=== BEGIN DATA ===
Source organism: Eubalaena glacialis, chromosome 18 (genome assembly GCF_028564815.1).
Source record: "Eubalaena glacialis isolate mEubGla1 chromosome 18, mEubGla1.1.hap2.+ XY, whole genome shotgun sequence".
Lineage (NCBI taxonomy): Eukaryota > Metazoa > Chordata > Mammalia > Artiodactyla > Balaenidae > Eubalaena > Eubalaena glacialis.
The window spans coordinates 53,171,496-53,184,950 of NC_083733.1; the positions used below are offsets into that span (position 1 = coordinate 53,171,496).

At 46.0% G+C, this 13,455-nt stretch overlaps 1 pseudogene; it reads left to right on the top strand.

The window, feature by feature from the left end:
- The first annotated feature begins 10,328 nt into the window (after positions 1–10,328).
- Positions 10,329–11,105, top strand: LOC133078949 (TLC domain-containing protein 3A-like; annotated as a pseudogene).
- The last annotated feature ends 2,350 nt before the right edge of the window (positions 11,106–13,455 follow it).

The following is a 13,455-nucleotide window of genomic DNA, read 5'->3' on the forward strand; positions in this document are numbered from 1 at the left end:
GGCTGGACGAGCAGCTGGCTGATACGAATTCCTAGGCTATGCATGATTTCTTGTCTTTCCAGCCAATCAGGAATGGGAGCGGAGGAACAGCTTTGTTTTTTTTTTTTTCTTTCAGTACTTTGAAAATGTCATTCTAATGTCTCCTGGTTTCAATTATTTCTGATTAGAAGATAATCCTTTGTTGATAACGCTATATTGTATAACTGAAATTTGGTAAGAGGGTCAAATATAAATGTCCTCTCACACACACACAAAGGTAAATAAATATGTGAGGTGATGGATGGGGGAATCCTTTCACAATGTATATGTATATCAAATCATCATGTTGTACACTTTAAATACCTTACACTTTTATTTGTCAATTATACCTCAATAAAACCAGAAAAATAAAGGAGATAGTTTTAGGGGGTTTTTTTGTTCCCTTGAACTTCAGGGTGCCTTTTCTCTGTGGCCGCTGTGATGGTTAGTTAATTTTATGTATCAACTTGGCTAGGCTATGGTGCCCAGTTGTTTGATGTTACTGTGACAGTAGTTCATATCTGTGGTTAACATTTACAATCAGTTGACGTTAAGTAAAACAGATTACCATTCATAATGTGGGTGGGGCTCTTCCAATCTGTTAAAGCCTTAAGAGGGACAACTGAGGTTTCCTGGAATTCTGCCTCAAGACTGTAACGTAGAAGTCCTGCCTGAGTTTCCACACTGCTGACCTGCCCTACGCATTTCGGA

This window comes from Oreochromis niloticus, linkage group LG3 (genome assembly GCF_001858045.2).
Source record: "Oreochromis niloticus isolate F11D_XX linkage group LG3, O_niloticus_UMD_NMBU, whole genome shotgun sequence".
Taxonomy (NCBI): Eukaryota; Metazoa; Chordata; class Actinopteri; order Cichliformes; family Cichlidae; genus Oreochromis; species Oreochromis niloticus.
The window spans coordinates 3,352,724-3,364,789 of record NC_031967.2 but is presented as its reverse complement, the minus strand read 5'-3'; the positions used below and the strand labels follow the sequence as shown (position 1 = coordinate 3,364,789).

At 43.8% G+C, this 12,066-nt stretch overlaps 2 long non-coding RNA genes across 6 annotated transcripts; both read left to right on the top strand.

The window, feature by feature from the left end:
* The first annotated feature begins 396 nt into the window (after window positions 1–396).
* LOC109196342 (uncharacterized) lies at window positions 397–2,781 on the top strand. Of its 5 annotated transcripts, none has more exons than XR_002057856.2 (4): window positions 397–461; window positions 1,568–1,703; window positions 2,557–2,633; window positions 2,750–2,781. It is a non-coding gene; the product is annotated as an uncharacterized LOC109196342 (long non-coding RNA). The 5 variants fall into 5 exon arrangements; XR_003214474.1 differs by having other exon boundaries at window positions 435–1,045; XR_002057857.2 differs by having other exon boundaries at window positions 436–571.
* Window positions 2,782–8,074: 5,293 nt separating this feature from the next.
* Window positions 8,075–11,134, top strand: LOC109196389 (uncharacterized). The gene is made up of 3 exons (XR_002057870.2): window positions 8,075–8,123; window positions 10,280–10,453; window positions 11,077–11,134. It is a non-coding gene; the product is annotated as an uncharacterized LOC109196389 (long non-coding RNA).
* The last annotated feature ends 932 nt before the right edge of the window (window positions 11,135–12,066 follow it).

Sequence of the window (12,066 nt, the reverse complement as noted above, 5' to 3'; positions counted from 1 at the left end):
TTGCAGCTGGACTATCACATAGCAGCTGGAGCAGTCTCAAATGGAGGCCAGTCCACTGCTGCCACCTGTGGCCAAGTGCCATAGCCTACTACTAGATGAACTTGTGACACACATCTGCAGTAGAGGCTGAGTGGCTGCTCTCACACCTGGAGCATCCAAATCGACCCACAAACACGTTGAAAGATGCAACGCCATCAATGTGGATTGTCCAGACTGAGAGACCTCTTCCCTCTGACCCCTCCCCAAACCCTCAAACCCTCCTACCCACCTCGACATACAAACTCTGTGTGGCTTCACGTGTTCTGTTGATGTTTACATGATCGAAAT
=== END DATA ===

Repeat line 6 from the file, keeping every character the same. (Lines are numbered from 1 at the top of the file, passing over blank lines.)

The window, feature by feature from the left end: